Wednesday, January 28, 2009

David Wallace, "Writing after Catastrophe": Friday @ 4

The GW Medieval and Early Modern Studies Institute invites you to a lecture by David Wallace, "Writing after Catastrophe: Conceptualizing Literary History and the Boundaries of Europe, 1348-1400." Professor Wallace will be introduced by Jonathan Hsy.

The event begins at 4 PM in the Marvin Center Ampitheatre located on the third floor of GWU's Marvin Center (800 21st St NW). More information about our distinguished speaker can be found here. The event is free and welcomes all who would like to attend.

Monday, January 26, 2009

Anton de Montoro Online Article

One of our members, Jeffrey Gorsky, recently has published an article online about the fifteenth-century Castilian converso poet Anton de Montoro. Read the full article about Montoro, a figure who has escaped scholarly work in English.

Lytton Smith on 4/3

The April 3 presentation by Lytton Smith "The Unending Medieval and the Edges of Poetry" will be held in GWU Rome Hall 771 (801 22nd St. NW) at 4PM.

To whet your appetite, here is an early review of
The All-Purpose Magical Tent, his forthcoming book of poetry.

Publishers Weekly, 1/19/09
Starred Review:
The All-Purpose Magical Tent Lytton Smith. Nightboat (SPD, dist.), $14.95 paper (80p) 978-0-9767185-0-5
Smith's debut shows imaginative ambition and rare internal variety, along with a tropism towards allegory. The title refers to the dazzling sequence— - with prose poems, single-line stanzas, couplets and other unrhymed forms— - in which an eternal circus represents all of humanity. One poem pursues “"The Tightrope Walker's Childhood”"; in another, “"there's nothing magical/ About the magical.”" Other poems are set in Neolithic villages, where the beginnings of civilization - —the first fire, the first art, the first conquests - —take place in lines of elegance and suppressed horror: “"We temper copper on the back/ of toppled menhirs, stone// columns with small brunt/ for the harrying blow.”" Still other lyric efforts pursue ecological consciousness, albeit in dream-like fashion: “"The hybrid wildlife of irises visible// in the foliage. Language, we are moving on again.”" The New York City-–based Smith does well with the language that signals his U.K. upbringing: “"in the centre/ of the sheep-field lemurs somehow” appear “at the lilt of the road This Roman road."” Yet such scenes seem anything but antiquarian: —they are fantastic and earthy, strange and inherited, classical and idiosyncratic, at once. Smith's sequences have themes and forms rather than gimmicks, relying on imagination rather than on any biographical facts. His powers ought to help this book, and its author, last. (Mar.)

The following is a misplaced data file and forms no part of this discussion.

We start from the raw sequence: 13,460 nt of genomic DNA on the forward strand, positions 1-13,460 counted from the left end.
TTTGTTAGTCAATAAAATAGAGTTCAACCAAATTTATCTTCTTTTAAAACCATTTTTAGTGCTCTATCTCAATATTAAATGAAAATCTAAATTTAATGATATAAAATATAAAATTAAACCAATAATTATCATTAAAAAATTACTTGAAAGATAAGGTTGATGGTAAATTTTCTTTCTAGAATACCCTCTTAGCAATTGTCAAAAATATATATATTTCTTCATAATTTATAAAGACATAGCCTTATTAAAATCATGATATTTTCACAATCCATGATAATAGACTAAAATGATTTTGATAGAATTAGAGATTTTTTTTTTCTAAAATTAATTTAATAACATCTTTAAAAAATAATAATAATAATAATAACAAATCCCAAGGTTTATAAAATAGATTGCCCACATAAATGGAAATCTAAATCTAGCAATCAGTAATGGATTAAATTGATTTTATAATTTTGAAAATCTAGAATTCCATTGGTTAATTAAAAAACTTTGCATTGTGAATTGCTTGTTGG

Friday, January 23, 2009

Michael Wenthe @ AU



Please join us for

"The Yiddish King Arthur and Other Tales from Medieval and Early Modern Jewish Literature"


lecture by American University Professor

Michael Wenthe


Monday, January 26, 2009
9:55-11:10 a.m.
Watkins G2

rsvp to judaic@american.edu, 202-885-2423

Monday, January 12, 2009

David Wallace on 1/30


Join us on Friday, January 30th as we welcome David Wallace, the first speaker in our series of talks planned for this semester. David Wallace is Judith Rodin Professor of English at the University of Pennsylvania. A former president of the New Chaucer Society, amongst other notable appointments, his previous book publications as author and editor include Premodern Places: Calais to Surinam, Chaucer to Aphra Behn (Oxford: Blackwell, 2004); The Cambridge Companion to Medieval Women’s Writing (Cambridge: Cambridge University Press, 2003); The Cambridge History of Medieval English Literature (Cambridge: Cambridge University Press, 1999); Medieval Crime and Social Control (Minneapolis: University of Minnesota Press, 1998); Chaucerian Polity: Absolutist Lineages and Associational Forms in England and Italy (Stanford: Stanford University Press, 1997); Bodies and Disciplines: Intersections of Literature and History in Fifteenth-Century England (Minneapolis: University of Minnesota Press, 1996); Giovanni Boccaccio: Decameron (Cambridge: Cambridge University Press, 1991); Medieval Literary Theory and Criticism, c. 1100-c. 1375: The Commentary Tradition (Oxford: Clarendon Press, 1988); and Chaucer and the Early Writings of Boccaccio (Cambridge, England: D.S. Brewer, 1985).

He is currently conceptualizing a literary history of Europe from 1348-1400. His talk on the 30th will certainly reflect his latest project's aspirations: "Writing after Catastrophe: Conceptualizing Literary History and the Boundaries of Europe, 1348-1400." The event begins at 4 PM in the Marvin Center Ampitheatre located on the third floor of GWU's Marvin Center (800 21st St NW). More information about our distinguished speaker can be found here.

Tuesday, January 6, 2009

Sunday, January 4, 2009

GW MEMSI receives its charter

Good news!

President Steven Knapp has written to inform us that the GW Medieval and Early Modern Institute has been chartered from December 2008 to December 2012, contingent upon continued adequate funding.

Thank you, everyone, for your support ... and we look forward to the years ahead with you.